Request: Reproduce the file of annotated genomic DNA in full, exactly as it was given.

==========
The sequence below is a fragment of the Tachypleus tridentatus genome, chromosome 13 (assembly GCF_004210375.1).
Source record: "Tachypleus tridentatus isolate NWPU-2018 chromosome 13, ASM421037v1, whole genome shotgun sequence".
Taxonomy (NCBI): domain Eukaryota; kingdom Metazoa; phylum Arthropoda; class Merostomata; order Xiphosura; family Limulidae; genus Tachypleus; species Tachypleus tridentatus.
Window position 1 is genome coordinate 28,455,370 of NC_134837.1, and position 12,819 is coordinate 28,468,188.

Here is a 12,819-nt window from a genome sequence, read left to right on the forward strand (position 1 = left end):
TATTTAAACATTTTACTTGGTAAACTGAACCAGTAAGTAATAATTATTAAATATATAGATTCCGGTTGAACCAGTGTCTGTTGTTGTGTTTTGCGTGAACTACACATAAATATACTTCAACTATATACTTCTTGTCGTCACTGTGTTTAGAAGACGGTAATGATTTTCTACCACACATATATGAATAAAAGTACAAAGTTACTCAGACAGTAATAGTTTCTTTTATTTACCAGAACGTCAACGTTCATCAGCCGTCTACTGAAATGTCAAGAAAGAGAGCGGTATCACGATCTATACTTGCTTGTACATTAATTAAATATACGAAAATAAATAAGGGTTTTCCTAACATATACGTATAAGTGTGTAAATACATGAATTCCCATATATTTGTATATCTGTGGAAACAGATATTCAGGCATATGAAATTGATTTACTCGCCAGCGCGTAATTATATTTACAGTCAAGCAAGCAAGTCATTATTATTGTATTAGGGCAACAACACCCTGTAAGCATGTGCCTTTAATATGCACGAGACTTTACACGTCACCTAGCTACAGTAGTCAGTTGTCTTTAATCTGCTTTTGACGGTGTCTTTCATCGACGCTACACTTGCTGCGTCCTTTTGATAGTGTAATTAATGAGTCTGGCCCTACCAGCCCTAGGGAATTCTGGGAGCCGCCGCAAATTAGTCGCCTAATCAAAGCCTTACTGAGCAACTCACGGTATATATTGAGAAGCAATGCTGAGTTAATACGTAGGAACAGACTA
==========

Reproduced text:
The sequence below is a fragment of the Tachypleus tridentatus genome, chromosome 13 (assembly GCF_004210375.1).
Source record: "Tachypleus tridentatus isolate NWPU-2018 chromosome 13, ASM421037v1, whole genome shotgun sequence".
Taxonomy (NCBI): domain Eukaryota; kingdom Metazoa; phylum Arthropoda; class Merostomata; order Xiphosura; family Limulidae; genus Tachypleus; species Tachypleus tridentatus.
Window position 1 is genome coordinate 28,455,370 of NC_134837.1, and position 12,819 is coordinate 28,468,188.

Here is a 12,819-nt window from a genome sequence, read left to right on the forward strand (position 1 = left end):
TATTTAAACATTTTACTTGGTAAACTGAACCAGTAAGTAATAATTATTAAATATATAGATTCCGGTTGAACCAGTGTCTGTTGTTGTGTTTTGCGTGAACTACACATAAATATACTTCAACTATATACTTCTTGTCGTCACTGTGTTTAGAAGACGGTAATGATTTTCTACCACACATATATGAATAAAAGTACAAAGTTACTCAGACAGTAATAGTTTCTTTTATTTACCAGAACGTCAACGTTCATCAGCCGTCTACTGAAATGTCAAGAAAGAGAGCGGTATCACGATCTATACTTGCTTGTACATTAATTAAATATACGAAAATAAATAAGGGTTTTCCTAACATATACGTATAAGTGTGTAAATACATGAATTCCCATATATTTGTATATCTGTGGAAACAGATATTCAGGCATATGAAATTGATTTACTCGCCAGCGCGTAATTATATTTACAGTCAAGCAAGCAAGTCATTATTATTGTATTAGGGCAACAACACCCTGTAAGCATGTGCCTTTAATATGCACGAGACTTTACACGTCACCTAGCTACAGTAGTCAGTTGTCTTTAATCTGCTTTTGACGGTGTCTTTCATCGACGCTACACTTGCTGCGTCCTTTTGATAGTGTAATTAATGAGTCTGGCCCTACCAGCCCTAGGGAATTCTGGGAGCCGCCGCAAATTAGTCGCCTAATCAAAGCCTTACTGAGCAACTCACGGTATATATTGAGAAGCAATGCTGAGTTAATACGTAGGAACAGACTA